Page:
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The Risk of Doing Business: When WFH is Not Going Anywhere

Clock5 min. read
byVexxit Staff onSeptember 14, 2020

How companies are adapting to a fully work-from-home workforce.

Shopify has closed its offices until 2021. Facebook expects half of its employees will work from home for the next five to 10 years. Twitter has told its employees they can work from home forever if they wish. 

Forever… is a really long time. According to the Iometrics/Global Workplace Analytics’ Global Work-from-Home Experience Survey, only around 16% of office workers are interested in ditching their workplace forever. Yet 76% say they want the flexibility to continue to work from home, at least weekly, once the pandemic is over.

“The genie is out of the bottle and it’s not going back in,” says Kate Lister, president of Global Workplace Analytics. A permanent shift toward remote work is leading to “profound changes in office space needs, workplace design, workforce policies and practices, and employer, employee, and environmental outcomes.”

It is often said that people are the weakest link when it comes to company security. Weak passwords, non-encrypted wi-fi, and sharing devices with friends and family all contribute to risk of malware, ransomware and email phishing.

While it’s the attacks on big multi-national companies that make the news, a Verizon Data Breach Investigations Report revealed that 58% of cyber attack victims in 2018 were actually small businesses. “And with ransomware featuring as the most prevalent cyber related security risk to small businesses today, protecting your business from ransomware and other types of malware is vital,” writes Alniz Popat, CEO of Lifecare, on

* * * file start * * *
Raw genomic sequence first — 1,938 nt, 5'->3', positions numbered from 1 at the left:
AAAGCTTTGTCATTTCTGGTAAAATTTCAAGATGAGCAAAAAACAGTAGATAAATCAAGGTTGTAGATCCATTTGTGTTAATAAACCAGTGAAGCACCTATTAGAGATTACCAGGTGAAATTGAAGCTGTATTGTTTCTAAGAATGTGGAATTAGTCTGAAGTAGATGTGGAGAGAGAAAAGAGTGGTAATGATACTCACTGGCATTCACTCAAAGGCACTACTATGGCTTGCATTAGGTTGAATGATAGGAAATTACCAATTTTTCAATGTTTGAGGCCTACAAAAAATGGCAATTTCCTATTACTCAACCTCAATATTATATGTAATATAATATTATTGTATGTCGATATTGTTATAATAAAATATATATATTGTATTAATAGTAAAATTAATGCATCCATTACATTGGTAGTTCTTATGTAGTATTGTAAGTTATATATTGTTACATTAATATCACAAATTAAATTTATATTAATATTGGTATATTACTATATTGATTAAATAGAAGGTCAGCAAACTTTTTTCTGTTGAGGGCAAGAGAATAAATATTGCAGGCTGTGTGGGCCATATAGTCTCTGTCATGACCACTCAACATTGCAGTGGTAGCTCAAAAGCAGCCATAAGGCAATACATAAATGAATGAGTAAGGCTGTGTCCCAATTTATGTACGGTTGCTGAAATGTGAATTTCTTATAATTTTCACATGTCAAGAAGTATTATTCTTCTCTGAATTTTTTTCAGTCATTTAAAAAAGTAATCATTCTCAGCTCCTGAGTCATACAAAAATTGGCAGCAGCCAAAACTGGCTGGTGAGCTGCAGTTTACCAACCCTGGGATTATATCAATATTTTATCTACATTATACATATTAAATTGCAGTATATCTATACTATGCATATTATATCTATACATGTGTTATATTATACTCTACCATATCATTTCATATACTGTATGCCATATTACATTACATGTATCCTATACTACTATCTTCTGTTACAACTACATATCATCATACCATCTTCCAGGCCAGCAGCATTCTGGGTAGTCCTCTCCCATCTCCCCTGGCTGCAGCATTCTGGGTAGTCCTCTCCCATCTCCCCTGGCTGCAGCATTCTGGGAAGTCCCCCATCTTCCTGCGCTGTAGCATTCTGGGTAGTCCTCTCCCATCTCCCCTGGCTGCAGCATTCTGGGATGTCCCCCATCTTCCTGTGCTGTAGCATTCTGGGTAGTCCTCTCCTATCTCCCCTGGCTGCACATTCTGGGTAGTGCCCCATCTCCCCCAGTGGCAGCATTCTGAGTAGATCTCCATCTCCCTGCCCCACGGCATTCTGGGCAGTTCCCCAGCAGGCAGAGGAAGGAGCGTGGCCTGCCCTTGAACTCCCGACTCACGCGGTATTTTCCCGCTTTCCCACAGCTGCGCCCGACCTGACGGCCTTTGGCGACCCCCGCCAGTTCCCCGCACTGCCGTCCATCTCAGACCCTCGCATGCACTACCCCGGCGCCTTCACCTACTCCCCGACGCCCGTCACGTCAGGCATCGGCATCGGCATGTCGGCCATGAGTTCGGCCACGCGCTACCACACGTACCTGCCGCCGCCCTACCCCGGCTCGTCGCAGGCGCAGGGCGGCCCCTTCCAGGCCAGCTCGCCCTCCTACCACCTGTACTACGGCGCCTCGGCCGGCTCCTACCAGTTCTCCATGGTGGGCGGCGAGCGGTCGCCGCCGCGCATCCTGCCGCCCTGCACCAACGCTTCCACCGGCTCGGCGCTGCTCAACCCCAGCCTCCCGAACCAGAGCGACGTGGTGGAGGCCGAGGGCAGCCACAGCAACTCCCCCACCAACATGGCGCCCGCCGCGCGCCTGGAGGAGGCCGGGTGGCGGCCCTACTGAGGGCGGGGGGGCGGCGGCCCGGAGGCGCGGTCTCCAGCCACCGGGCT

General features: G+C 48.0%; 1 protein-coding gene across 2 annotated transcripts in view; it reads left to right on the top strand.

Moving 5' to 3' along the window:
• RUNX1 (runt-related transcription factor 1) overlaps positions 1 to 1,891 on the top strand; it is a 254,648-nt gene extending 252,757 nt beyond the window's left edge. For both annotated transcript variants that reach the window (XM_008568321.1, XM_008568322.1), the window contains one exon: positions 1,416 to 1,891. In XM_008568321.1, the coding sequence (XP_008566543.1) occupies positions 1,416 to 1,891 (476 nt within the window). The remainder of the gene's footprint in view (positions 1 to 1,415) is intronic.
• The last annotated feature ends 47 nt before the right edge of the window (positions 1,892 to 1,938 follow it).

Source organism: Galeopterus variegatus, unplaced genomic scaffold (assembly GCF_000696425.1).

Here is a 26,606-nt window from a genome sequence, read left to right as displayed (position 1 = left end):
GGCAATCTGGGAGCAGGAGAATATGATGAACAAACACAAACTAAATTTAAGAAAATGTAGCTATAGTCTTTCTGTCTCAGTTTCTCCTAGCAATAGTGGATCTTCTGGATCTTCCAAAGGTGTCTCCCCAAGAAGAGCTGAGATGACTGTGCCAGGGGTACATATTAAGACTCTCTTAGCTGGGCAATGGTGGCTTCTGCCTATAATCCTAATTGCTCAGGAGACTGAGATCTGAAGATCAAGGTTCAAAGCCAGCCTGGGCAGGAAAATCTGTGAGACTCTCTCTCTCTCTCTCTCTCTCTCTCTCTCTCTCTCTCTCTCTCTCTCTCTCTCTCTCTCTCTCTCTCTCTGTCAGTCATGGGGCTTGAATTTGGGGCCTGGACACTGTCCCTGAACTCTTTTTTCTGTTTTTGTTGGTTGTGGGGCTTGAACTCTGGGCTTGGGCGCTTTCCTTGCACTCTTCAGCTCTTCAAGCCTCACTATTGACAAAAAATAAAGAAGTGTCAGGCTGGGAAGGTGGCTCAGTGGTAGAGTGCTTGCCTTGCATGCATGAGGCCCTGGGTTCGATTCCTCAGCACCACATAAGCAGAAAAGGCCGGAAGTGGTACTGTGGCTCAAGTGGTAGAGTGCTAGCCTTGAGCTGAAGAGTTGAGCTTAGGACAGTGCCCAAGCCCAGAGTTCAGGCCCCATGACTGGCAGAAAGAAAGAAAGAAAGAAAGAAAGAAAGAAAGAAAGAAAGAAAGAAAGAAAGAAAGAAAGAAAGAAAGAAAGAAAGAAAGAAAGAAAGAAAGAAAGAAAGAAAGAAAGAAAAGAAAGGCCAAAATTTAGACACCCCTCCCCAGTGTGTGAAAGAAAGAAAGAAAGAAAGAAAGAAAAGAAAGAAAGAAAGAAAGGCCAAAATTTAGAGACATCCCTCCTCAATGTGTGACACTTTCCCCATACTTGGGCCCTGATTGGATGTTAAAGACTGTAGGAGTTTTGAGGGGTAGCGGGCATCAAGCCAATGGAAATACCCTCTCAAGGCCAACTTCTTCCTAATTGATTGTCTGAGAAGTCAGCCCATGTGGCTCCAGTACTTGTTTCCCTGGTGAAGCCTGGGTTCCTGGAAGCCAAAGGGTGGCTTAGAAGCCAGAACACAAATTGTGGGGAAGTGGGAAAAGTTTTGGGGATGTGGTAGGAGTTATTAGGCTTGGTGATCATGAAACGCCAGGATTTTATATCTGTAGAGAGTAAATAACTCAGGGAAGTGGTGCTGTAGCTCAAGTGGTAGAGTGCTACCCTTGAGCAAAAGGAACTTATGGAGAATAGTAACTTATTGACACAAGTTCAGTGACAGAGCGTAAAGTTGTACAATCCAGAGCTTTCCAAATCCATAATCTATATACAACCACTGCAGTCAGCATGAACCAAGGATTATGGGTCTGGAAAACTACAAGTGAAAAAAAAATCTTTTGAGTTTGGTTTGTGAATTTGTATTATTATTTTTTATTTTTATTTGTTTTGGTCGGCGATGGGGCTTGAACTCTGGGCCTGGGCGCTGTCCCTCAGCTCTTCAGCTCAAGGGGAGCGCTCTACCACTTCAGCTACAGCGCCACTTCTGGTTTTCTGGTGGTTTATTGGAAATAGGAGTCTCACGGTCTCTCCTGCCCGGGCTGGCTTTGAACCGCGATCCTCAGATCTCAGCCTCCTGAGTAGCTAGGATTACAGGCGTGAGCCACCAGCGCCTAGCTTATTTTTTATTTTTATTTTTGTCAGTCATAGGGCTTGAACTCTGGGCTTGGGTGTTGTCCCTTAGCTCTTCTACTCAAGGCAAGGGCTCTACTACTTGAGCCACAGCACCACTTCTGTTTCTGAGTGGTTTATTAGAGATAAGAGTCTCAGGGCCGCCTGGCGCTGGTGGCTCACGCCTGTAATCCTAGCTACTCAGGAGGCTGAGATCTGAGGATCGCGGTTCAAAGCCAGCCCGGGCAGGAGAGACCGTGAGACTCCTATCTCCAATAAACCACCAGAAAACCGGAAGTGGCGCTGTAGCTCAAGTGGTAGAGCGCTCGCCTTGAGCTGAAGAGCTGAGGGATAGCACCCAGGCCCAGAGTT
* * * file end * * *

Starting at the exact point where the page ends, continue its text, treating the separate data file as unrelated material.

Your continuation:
The challenge is how to protect your company’s data and safety, particularly when employees are expected to use their personal devices to help bridge the gap with a company’s fledgling remote work capabilities. 

According to Mr. Popat, the first step is to secure your hardware. Create a policy for how to lock up or protect company-issued hardware for workers at home and install ‘find my device’ software on all laptops, phones and tablets.

Next, consider how you protect data. “If your company has an online presence, stores customer and company data on digital devices, and uses cloud-based software, a thorough cyber security strategy is essential,” says Mr. Popat.

Keeping your files backed up and installing security software is just the beginning. Companies such as Okta help with sign-in security, while Datadog and Crowdstrike monitor for threats and protect against security breaches.

 Finally, cyber security specialists can evaluate your company’s weaknesses and potential threats, helping you to create a strategy that focuses on both prevention and detection. They can also help with the training and education necessary for your team to manage technology safely and establish protocols for what to do when something seems fishy, or phishy even.

As an employer, it can all be overwhelming. Yet research from Global Workplace Analytics proves that businesses allowing employees to work from home tend to experience higher productivity and lower costs over the long term. The addition of a cybersecurity strategy means you can add more restful nights to those advantages.

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